Dorothy Parker, the satirist, is famous for saying, “If you have nothing good to say about someone, sit next to me.”
Someone like Parker is likely employed at your organization. These are the folks who live for the scraps of information – negative or positive – that are traded day in and day out in most workplaces.
Office gossip and the office grapevine are as old as the workplace and as difficult to manage as the people and processes in them.
People can rarely resist “spilling the beans” when they hear a juicy tidbit of information, whether it’s about work or a colleague.
Managers aren’t only responsible for creating an environment that discourages office gossip and rumors, they’re also called on to counsel the folks who are being talked about and those who are doing the talking.
Here are some guidelines for advising your direct reports:
1) Stay neutral
Advise new employees that it’s a good idea to stay neutral on issues that may come up. Since they’re new to the environment and the factions that may have formed, they lack the history to judge both motives and tactics that may be involved.
New employees or managers often make the mistake of forging alliances without first understanding the existing office dynamics. The friendly woman who takes you to lunch and happily answers questions about office personnel and procedures may be the person you want to keep at arm’s length. This eagerness to make friends could mask a hidden agenda that seeks to recruit newbies to the “right side” of office issues.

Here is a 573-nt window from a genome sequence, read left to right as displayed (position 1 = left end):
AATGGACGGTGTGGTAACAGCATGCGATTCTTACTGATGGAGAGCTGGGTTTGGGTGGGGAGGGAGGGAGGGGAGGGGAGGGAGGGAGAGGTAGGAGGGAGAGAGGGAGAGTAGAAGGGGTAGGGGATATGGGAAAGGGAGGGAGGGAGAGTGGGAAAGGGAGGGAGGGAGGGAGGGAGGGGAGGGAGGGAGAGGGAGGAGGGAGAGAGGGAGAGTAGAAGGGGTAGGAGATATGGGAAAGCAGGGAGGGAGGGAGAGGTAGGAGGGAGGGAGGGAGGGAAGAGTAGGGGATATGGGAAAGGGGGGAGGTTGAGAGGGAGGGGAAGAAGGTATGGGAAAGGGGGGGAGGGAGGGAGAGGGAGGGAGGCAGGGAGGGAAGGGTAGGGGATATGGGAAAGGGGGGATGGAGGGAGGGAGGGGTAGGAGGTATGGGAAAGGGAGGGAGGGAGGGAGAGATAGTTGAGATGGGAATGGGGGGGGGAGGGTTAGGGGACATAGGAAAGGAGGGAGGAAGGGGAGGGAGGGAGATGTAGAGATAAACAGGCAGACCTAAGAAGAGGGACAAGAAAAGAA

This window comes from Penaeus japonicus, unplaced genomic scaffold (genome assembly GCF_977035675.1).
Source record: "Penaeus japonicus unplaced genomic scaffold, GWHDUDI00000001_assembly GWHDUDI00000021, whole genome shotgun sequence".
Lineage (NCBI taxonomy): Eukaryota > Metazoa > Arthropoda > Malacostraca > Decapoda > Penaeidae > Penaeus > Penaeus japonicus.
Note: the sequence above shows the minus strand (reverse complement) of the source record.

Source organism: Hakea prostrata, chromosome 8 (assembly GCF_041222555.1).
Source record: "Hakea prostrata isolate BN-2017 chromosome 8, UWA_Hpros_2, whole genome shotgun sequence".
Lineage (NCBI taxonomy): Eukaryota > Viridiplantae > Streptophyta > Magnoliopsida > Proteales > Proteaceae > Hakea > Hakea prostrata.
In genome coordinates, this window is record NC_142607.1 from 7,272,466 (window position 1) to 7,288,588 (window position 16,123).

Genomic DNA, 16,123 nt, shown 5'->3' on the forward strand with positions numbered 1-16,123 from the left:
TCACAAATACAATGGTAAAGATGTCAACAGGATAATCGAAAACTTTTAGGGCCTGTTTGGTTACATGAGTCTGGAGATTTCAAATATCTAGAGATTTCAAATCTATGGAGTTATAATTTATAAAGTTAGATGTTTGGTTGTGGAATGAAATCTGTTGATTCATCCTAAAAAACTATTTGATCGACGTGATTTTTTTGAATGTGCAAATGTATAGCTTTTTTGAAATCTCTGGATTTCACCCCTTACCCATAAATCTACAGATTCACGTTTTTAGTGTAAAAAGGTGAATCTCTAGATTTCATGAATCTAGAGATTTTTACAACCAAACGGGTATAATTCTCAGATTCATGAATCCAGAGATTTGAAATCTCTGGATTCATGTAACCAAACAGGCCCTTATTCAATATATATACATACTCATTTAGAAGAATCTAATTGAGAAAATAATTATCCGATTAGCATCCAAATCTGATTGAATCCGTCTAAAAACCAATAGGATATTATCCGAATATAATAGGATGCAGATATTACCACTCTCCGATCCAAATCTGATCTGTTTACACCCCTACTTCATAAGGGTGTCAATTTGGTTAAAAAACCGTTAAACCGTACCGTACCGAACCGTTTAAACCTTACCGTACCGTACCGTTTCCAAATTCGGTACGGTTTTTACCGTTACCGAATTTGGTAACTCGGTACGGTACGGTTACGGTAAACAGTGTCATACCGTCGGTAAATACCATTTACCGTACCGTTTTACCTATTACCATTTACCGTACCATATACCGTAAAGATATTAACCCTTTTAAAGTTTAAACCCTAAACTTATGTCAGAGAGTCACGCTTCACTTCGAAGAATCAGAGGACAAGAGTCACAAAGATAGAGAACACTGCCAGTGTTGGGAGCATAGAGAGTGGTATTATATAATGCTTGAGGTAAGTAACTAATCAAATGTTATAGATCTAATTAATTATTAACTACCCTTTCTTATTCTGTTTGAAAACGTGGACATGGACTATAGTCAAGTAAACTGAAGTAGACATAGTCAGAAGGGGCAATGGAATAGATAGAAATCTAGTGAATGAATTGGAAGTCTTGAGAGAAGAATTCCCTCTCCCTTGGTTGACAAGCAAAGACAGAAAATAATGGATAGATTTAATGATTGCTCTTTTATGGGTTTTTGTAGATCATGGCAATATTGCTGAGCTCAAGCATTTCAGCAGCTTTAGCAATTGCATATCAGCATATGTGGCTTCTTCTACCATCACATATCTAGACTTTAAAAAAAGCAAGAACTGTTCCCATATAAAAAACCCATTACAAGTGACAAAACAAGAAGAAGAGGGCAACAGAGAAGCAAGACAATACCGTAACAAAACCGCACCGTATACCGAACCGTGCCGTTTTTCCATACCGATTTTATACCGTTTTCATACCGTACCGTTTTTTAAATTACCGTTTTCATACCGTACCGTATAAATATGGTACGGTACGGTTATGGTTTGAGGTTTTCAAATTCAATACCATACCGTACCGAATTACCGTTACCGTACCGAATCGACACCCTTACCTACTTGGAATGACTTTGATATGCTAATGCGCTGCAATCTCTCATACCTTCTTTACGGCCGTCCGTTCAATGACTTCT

Caution new workers to be a little suspicious of folks who are overly friendly.
2) Keep yourself off the grapevine
Don’t do anything that generates gossip. Or at least don’t discuss the details when you do. This sounds obvious, but if you want to stay off the office grapevine, don’t get drunk at the office holiday party and don’t flirt (or worse) with co-workers. Do dress appropriately, respect the workplace and yourself, and leave your personal life at home.
If you’re going through a rough patch, don’t dump the bad news on your co-workers. If you’re hungover, don’t brag about your most recent binge. This is an office, not a fraternity house or a psychotherapy session.
3) Don’t listen to the rumor mill
Don’t get caught up in the rumor mill. It can be tempting to listen to tidbits of information being passed around the office. Try to resist the urge. Managers need to lead by example. The little snippets of intelligence gathered won’t be worth the image problems and disrespect you’ll face if you’re perceived as being a gossip monger.
If those who report to you want to share gossip or tell you a rumor, chances are they may have ulterior motives – to scuttle a colleague’s chances at advancement, push a particular agenda, etc.
4) Zap rumors at the start
Deal with rumors right away. Left unchecked, a rumor can quickly spiral out of control. It can sap energy and productivity as workers spend time speculating about things rather than getting work done.
When problems arise, talk to employees individually and, if necessary, set up a meeting between the victim and those spreading the rumor.
5) Confront chronic offenders
Confront chronic offenders. Some people just can’t help telling everyone everything they find out. And they need help from their managers to see their behavior for what it is – time consuming and unacceptable.
Those who spend an inordinate amount of time gossiping should be told in clear, unambiguous terms their behavior can’t be tolerated. One way to deal with the issue is to address the problem during an employee evaluation. However, it might also be necessary to sit an offender down and discuss the problem when it occurs.